The Attorney General’s announcement highlights the regulatory challenges faced by medical practice management companies that receive percentage of revenue compensation. In this case, Aspen Dental provided business support and administrative services to several independently owned dental practices. The Attorney General, however, determined that Aspen Dental held an impermissible level of control over the clinics, which included sharing in the clinics’ profits, marketing the clinics under the Aspen Dental trade name, incentivizing or otherwise pressuring clinic staff to increase sales of dental services or products, implementing revenue-oriented scheduling systems, and the hiring and oversight of clinical staff. Additionally, the Attorney General cited Aspen Dental’s control over the practice’s bank accounts and implementation of non-competition and non-solicitation agreements that effectively prohibited the practices from competing with any other dental practice affiliated with Aspen Dental.

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Recently, on June 1, the Center for Medicare & Medicaid Services (CMS) published its long anticipated Medicaid managed care proposed rules. This is the first time CMS proposed revisions to the Medicaid managed care regulations since 2002. The proposed rules includes several measures intended by CMS “to modernize the Medicaid managed care regulatory structure in order to facilitate and support delivery system reform initiatives to improve health outcomes and the beneficiary experience, while effectively managing costs.” Among other things, the proposed rule would make a number of changes designed to align Medicaid managed care operating standards with those used in other markets.

For example, the proposed rule includes modifications to the current regulations governing the grievance and appeals systems for Medicaid managed care. The goal is to further align and increase uniformity in the grievance and appeals systems with Medicare Advantage managed care plans and private health insurance and group health plans in order to make the process more consistent across markets. Of particular note, most capitated, risk-bearing forms of Medicaid managed care–whether full or partial risk–would be expected to offer an internal appeals process with specified time frames, with external appeal to the state Medicaid fair hearing process in the event of an adverse determination. The rule would introduce new appeals timeframes, timeframes for plan compliance with favorable beneficiary rulings, and would clarify the right of beneficiaries to introduce new evidence at each stage of appeal.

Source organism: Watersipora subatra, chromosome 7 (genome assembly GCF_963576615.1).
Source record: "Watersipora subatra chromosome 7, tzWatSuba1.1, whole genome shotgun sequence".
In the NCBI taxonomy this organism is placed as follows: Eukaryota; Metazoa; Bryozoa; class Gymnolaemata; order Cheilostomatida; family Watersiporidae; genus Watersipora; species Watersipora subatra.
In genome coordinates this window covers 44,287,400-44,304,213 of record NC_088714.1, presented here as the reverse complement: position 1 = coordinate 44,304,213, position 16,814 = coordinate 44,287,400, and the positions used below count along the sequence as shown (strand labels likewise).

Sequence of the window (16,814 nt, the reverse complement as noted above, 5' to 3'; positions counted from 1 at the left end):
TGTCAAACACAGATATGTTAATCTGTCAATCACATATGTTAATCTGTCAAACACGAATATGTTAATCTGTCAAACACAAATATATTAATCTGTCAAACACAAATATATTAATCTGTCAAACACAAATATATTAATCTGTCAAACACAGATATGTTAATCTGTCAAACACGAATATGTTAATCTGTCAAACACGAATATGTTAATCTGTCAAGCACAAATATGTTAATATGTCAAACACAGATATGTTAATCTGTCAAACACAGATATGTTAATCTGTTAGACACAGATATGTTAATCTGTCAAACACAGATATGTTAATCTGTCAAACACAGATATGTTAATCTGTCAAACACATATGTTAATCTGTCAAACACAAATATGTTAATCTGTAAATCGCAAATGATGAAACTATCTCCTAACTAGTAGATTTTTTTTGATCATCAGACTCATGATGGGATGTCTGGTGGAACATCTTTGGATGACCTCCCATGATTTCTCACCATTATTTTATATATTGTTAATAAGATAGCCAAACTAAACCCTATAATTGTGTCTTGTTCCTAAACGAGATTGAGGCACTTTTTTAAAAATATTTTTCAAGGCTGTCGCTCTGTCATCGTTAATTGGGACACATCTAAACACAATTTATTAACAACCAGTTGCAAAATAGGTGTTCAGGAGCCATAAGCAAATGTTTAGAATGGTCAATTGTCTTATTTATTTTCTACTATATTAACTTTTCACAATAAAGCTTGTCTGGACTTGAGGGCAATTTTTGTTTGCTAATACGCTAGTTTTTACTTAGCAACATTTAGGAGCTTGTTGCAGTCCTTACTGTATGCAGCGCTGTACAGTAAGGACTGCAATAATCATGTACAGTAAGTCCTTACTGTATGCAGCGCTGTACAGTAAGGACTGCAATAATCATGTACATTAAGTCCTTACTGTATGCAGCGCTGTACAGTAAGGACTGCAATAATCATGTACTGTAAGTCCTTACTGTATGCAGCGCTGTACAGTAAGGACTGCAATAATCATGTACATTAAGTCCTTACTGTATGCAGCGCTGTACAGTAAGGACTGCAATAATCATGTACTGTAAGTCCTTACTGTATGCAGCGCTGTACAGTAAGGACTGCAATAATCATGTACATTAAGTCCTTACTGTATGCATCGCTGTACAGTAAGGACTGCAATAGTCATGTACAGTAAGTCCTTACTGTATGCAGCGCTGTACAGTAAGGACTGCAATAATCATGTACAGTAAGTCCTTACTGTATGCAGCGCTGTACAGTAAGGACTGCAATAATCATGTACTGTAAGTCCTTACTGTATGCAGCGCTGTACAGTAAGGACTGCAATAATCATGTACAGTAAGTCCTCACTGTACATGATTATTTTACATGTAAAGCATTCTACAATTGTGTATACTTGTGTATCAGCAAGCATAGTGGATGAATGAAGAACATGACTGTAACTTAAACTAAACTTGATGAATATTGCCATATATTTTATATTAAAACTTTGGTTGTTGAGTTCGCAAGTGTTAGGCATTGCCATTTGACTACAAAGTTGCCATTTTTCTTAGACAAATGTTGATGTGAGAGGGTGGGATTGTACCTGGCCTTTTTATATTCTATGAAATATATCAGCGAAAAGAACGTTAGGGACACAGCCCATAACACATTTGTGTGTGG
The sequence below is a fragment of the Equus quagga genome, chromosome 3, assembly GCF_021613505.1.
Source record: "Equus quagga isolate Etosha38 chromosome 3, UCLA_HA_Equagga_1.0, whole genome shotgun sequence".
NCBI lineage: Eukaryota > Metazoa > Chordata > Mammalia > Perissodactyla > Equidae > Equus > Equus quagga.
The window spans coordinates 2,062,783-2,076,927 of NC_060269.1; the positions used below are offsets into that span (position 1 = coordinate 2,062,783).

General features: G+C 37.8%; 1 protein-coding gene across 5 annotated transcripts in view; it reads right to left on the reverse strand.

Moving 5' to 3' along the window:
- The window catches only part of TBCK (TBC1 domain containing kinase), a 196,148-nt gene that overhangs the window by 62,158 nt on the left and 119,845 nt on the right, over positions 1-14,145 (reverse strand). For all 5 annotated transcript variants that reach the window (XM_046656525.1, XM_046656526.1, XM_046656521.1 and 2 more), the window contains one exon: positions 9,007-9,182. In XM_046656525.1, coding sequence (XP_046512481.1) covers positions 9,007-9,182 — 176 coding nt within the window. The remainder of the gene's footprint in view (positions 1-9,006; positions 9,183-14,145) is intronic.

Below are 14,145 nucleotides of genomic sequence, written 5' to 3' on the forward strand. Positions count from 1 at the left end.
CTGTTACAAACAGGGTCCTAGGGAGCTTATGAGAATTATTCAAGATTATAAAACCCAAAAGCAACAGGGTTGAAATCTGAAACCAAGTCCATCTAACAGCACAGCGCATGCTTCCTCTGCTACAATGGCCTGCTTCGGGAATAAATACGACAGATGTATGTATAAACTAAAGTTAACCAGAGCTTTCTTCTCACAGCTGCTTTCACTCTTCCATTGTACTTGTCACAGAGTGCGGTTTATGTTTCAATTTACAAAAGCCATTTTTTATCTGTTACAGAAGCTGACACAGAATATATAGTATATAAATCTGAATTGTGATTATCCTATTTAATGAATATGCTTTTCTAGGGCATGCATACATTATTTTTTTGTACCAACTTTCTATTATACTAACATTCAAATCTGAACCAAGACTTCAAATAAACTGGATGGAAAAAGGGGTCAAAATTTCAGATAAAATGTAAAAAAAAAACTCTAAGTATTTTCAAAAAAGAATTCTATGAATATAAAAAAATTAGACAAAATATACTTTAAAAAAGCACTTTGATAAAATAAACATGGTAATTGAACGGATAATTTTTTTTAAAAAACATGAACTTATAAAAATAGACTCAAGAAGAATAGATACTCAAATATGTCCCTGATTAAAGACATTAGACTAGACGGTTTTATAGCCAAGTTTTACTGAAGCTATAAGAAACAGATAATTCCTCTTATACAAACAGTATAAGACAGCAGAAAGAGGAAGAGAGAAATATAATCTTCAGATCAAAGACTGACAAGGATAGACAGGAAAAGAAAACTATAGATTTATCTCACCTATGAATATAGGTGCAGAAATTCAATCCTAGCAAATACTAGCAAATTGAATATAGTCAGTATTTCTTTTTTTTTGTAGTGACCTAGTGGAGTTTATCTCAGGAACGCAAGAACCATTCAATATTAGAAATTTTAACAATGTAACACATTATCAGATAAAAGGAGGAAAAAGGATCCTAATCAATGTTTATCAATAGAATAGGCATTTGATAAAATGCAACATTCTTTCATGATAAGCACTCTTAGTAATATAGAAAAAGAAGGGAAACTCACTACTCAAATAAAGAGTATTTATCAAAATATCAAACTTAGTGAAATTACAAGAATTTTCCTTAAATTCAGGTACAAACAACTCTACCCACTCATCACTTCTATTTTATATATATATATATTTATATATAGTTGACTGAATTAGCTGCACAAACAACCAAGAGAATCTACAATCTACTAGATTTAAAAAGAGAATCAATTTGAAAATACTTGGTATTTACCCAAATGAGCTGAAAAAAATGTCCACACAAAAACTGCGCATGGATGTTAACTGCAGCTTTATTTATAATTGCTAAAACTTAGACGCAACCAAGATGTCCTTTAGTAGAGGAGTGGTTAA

In addition, the proposed rule would require all states to offer a 60-day time period to request external review through a fair hearing (some states now allow a far shorter time period) and would clarify members’ right to their case file, medical records, and other documents such as the plan documents used to conduct coverage determinations. The expedited appeal time frame would be tightened, as would notice and recordkeeping requirements. Simultaneously, the proposed rule would also require beneficiaries to exhaust internal appeals procedures before seeking a state fair hearing. This is a significant change since some states now allow beneficiaries to bypass the internal process.

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On February 9, 2015, the U.S. Department of Health and Human Services Office of Inspector General (OIG) delivered an advisory opinion finding that a physician or provider previously excluded from participating in Medicare, Medicaid, and all other federal health care programs was permitted to share in federal payments with his former medical practice when the payments were based on services furnished prior to the individual’s exclusion even though payment was received by the practice after the exclusion. The Petitioner sought guidance from the OIG as to whether sharing in these payments with the practice would violate the terms of the Petitioner’s exclusion from federal health care programs and would potentially subject the Petitioner to additional administrative sanctions or other liability.